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I am trying to regulate the current across an LED so that I can tightly control its intensity since I will be using this light as a source of illumination for a sensor.

I am using a CAT4002A-D LED driver, in the configuration shown in the schematic below.

LED driver circuit

I am powering it using 5V from a lab bench power supply, so I used 3*100 ohm resistors to drop the excess voltage.

Now when I set the Rset to 3.74kohm, as per the datasheet I should be getting 20mA whereas I get only around 4mA which is strange since the current drop in series and the resistors shouldn't affect that!!

But when I remove that resistance and use 3.3V as VDD (to prevent the LED from blowing up) then I get current as expected.

I don't understand why should a series resistor cause the current to drop?

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  • \$\begingroup\$ What precisely is your intent in using an LED as a "source of illumination?" You write "tightly control its intensity." Is it your intent that the LED emits a constant and predictable irradiance given a specific optical alignment and acceptance area? (And as a side-question, is this for a single LED or are you planning to create more than one of these?) \$\endgroup\$ – jonk Jul 27 '17 at 17:18
  • \$\begingroup\$ @jonk Yes, I need the LED to emit constant and predictable irradiance. And this is for single LED. \$\endgroup\$ – Mayank Jul 28 '17 at 4:58
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    \$\begingroup\$ I worked on a project trying to use LEDs as standard candles. To start, we used an expensive rack-mounted (paid for NIST-traceable calibration, too) 0.01% constant current power supply and put the LEDs into a thermal bath to maintain temperature precise to less than 50 mK over a 48 hour period. We found very few LEDs that would hold anything close to a constant flux. Instead, about 99.4% of the LEDs (and these were the best quality Siemens-Optonico devices we could buy) were tossed. Most just flittered around -- worthless. We did okay. But it was tough. I wish you the best of luck. \$\endgroup\$ – jonk Jul 28 '17 at 6:06
  • \$\begingroup\$ thank you @jonk :-). Just a thought, what if I flash the LED for like half a second and take a reading and switch it off. Can that help in achieving constant irradiance? My error margin is not so tight, I mean I can't let it float around, but I also don't need 0.01% error margin. Fluctuation of 10uA or so is not an issue. \$\endgroup\$ – Mayank Jul 28 '17 at 10:55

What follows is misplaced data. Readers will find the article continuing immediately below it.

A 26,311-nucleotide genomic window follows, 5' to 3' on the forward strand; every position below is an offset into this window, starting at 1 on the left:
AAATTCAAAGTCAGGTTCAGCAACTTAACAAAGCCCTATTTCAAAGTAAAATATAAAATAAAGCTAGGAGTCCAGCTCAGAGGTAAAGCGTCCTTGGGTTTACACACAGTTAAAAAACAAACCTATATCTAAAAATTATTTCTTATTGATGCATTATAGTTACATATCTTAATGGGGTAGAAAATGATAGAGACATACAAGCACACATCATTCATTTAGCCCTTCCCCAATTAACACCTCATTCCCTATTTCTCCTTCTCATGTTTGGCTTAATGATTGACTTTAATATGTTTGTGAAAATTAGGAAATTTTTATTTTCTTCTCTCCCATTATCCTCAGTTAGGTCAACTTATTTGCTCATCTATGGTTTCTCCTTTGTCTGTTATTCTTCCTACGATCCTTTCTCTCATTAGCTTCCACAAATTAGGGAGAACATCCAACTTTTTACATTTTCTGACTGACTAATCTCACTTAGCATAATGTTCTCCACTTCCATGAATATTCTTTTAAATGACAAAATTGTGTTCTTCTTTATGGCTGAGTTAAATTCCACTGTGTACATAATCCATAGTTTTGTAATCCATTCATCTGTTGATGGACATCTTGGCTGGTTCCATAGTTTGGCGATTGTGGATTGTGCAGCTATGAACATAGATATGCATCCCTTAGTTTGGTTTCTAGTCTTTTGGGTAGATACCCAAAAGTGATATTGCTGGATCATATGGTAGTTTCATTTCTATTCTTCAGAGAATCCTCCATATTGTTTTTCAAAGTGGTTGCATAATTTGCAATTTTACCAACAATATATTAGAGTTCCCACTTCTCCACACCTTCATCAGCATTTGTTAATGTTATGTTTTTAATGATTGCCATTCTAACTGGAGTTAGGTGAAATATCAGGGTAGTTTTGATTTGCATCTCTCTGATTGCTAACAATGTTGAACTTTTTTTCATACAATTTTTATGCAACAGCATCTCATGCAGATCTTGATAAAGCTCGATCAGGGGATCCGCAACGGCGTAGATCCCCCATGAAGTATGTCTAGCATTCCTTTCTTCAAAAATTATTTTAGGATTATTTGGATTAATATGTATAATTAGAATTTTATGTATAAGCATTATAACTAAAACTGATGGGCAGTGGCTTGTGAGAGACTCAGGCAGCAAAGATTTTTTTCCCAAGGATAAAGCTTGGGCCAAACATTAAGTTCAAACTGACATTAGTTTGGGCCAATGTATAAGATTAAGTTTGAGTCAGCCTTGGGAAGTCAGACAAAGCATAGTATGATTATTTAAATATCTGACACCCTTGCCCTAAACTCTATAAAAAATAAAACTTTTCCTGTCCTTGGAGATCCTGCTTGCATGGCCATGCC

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    \$\begingroup\$ We didn't need 0.01% either. We just started out using one of the better equipment we could use in order to do an investigation. We did not want to have to track down equipment problems while studying LED behavior. Kept temps stable for that reason, too. The LEDs vary their flux a whole lot by themselves (easily more than 1%.) I just wanted to make sure you knew what you faced. \$\endgroup\$ – jonk Jul 28 '17 at 19:10
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Consider what you are doing from a simple perspective:

  1. Your power supply is 5 volts.
  2. Your series resistance is 300 ohms.

That means the most current you could possibly have through the LED is:

V = I * R
I = V / R
I = 5 / 300
I = 16.7mA

This is below your set point of 20mA. So is likely the reason the constant current supply is operating in an unexpected manner.

Also, the constant current chip specifications state it should operate up to 5 volts. And there are no LED limiting resistors in the specification's example application circuits. It follows you do not need them in your circuit when power it with 5 volts.

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Lose the series resistors. It's not clear what you think they do for you, but they won't do anything useful. You have the LEDs connected to constant current drivers. Series resistors only get in the way and make the constant current drivers require a larger compliance range.

Also, do the math. (300 Ω)(20 mA) = 6 V. You say your are powering the complete string of resistors, LED, and current controller from 5 V. Obviously, that can't possibly result in 20 mA since the resistors alone drop more than the supply voltage at that current.

Again, lose the resistors. They make no sense at all.

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The constant current driver in the IC takes care of it for you. The whole point is that it sinks the exact current you want without needing anything external to set the correct current.

When you put those resistors in series they are dropping so much voltage it doesn't leave enough headroom to drive the LED properly. You're getting confused between just using the resistor as what is used to set the current and using a constant current sink like this.

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Since you are using a current driver there is no need for the series resistance. The driver controls the current up to the max open voltage of the driver. So remove the series resistors and you can use the driver up to the max of 5.5 V Therefore remove the resistors R4-7

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